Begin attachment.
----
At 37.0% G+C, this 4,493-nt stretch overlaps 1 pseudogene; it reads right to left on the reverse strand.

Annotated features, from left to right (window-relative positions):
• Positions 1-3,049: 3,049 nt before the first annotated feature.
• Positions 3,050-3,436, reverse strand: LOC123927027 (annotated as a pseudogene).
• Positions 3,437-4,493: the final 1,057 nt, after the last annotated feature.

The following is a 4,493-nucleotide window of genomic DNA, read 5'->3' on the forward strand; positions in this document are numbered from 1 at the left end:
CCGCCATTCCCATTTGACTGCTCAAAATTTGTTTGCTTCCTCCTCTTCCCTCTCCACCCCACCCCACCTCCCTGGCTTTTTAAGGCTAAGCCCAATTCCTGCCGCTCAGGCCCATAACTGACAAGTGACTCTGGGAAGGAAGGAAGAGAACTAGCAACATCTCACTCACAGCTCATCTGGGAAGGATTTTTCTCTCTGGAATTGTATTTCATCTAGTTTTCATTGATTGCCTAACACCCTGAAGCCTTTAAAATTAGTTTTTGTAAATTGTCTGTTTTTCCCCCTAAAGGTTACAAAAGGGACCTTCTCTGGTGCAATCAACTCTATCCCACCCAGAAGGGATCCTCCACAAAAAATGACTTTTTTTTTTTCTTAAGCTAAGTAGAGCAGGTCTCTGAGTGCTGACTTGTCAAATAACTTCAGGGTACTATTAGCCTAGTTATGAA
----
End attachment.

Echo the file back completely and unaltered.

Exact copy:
At 37.0% G+C, this 4,493-nt stretch overlaps 1 pseudogene; it reads right to left on the reverse strand.

Annotated features, from left to right (window-relative positions):
• Positions 1-3,049: 3,049 nt before the first annotated feature.
• Positions 3,050-3,436, reverse strand: LOC123927027 (annotated as a pseudogene).
• Positions 3,437-4,493: the final 1,057 nt, after the last annotated feature.

The following is a 4,493-nucleotide window of genomic DNA, read 5'->3' on the forward strand; positions in this document are numbered from 1 at the left end:
CCGCCATTCCCATTTGACTGCTCAAAATTTGTTTGCTTCCTCCTCTTCCCTCTCCACCCCACCCCACCTCCCTGGCTTTTTAAGGCTAAGCCCAATTCCTGCCGCTCAGGCCCATAACTGACAAGTGACTCTGGGAAGGAAGGAAGAGAACTAGCAACATCTCACTCACAGCTCATCTGGGAAGGATTTTTCTCTCTGGAATTGTATTTCATCTAGTTTTCATTGATTGCCTAACACCCTGAAGCCTTTAAAATTAGTTTTTGTAAATTGTCTGTTTTTCCCCCTAAAGGTTACAAAAGGGACCTTCTCTGGTGCAATCAACTCTATCCCACCCAGAAGGGATCCTCCACAAAAAATGACTTTTTTTTTTTCTTAAGCTAAGTAGAGCAGGTCTCTGAGTGCTGACTTGTCAAATAACTTCAGGGTACTATTAGCCTAGTTATGAA